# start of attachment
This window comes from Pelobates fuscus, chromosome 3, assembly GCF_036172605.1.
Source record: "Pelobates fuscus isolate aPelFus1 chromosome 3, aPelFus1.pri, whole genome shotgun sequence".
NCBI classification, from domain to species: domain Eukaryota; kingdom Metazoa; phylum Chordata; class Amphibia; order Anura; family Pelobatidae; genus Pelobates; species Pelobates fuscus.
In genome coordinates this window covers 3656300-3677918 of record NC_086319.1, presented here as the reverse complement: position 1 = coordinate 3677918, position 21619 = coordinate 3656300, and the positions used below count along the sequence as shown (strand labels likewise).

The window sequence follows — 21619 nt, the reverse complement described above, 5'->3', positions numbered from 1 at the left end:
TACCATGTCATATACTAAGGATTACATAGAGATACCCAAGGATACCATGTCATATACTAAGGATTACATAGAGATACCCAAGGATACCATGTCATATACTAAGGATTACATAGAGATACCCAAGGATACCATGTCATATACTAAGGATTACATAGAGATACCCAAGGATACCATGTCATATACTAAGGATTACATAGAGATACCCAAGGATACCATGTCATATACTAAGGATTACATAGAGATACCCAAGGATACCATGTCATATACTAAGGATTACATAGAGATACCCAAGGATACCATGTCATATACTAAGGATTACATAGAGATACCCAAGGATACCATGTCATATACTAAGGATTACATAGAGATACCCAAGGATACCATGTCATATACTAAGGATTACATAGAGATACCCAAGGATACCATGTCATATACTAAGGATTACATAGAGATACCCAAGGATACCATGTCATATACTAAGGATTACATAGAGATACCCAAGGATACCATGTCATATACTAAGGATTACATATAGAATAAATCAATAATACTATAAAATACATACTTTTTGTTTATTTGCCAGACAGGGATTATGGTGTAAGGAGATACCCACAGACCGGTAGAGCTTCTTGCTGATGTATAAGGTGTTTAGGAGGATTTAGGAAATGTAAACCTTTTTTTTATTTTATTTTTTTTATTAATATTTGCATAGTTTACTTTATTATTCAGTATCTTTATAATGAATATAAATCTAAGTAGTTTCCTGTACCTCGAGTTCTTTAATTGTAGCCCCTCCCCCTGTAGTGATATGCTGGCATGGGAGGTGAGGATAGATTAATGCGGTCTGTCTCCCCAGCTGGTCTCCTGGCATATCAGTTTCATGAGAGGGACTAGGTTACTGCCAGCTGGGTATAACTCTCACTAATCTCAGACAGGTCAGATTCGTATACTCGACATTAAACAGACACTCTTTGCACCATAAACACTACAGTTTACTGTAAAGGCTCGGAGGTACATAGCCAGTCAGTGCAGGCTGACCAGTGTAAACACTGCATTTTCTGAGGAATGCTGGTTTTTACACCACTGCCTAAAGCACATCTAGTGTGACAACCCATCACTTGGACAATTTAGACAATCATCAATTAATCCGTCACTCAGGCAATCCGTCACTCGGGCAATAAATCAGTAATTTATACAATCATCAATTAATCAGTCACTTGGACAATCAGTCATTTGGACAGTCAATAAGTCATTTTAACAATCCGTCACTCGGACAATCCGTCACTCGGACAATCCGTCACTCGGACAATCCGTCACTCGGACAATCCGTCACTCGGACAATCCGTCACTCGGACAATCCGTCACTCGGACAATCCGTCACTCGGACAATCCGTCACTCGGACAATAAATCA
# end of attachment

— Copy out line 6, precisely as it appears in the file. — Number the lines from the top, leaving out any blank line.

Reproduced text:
TACCATGTCATATACTAAGGATTACATAGAGATACCCAAGGATACCATGTCATATACTAAGGATTACATAGAGATACCCAAGGATACCATGTCATATACTAAGGATTACATAGAGATACCCAAGGATACCATGTCATATACTAAGGATTACATAGAGATACCCAAGGATACCATGTCATATACTAAGGATTACATAGAGATACCCAAGGATACCATGTCATATACTAAGGATTACATAGAGATACCCAAGGATACCATGTCATATACTAAGGATTACATAGAGATACCCAAGGATACCATGTCATATACTAAGGATTACATAGAGATACCCAAGGATACCATGTCATATACTAAGGATTACATAGAGATACCCAAGGATACCATGTCATATACTAAGGATTACATAGAGATACCCAAGGATACCATGTCATATACTAAGGATTACATAGAGATACCCAAGGATACCATGTCATATACTAAGGATTACATAGAGATACCCAAGGATACCATGTCATATACTAAGGATTACATATAGAATAAATCAATAATACTATAAAATACATACTTTTTGTTTATTTGCCAGACAGGGATTATGGTGTAAGGAGATACCCACAGACCGGTAGAGCTTCTTGCTGATGTATAAGGTGTTTAGGAGGATTTAGGAAATGTAAACCTTTTTTTTATTTTATTTTTTTTATTAATATTTGCATAGTTTACTTTATTATTCAGTATCTTTATAATGAATATAAATCTAAGTAGTTTCCTGTACCTCGAGTTCTTTAATTGTAGCCCCTCCCCCTGTAGTGATATGCTGGCATGGGAGGTGAGGATAGATTAATGCGGTCTGTCTCCCCAGCTGGTCTCCTGGCATATCAGTTTCATGAGAGGGACTAGGTTACTGCCAGCTGGGTATAACTCTCACTAATCTCAGACAGGTCAGATTCGTATACTCGACATTAAACAGACACTCTTTGCACCATAAACACTACAGTTTACTGTAAAGGCTCGGAGGTACATAGCCAGTCAGTGCAGGCTGACCAGTGTAAACACTGCATTTTCTGAGGAATGCTGGTTTTTACACCACTGCCTAAAGCACATCTAGTGTGACAACCCATCACTTGGACAATTTAGACAATCATCAATTAATCCGTCACTCAGGCAATCCGTCACTCGGGCAATAAATCAGTAATTTATACAATCATCAATTAATCAGTCACTTGGACAATCAGTCATTTGGACAGTCAATAAGTCATTTTAACAATCCGTCACTCGGACAATCCGTCACTCGGACAATCCGTCACTCGGACAATCCGTCACTCGGACAATCCGTCACTCGGACAATCCGTCACTCGGACAATCCGTCACTCGGACAATCCGTCACTCGGACAATCCGTCACTCGGACAATAAATCA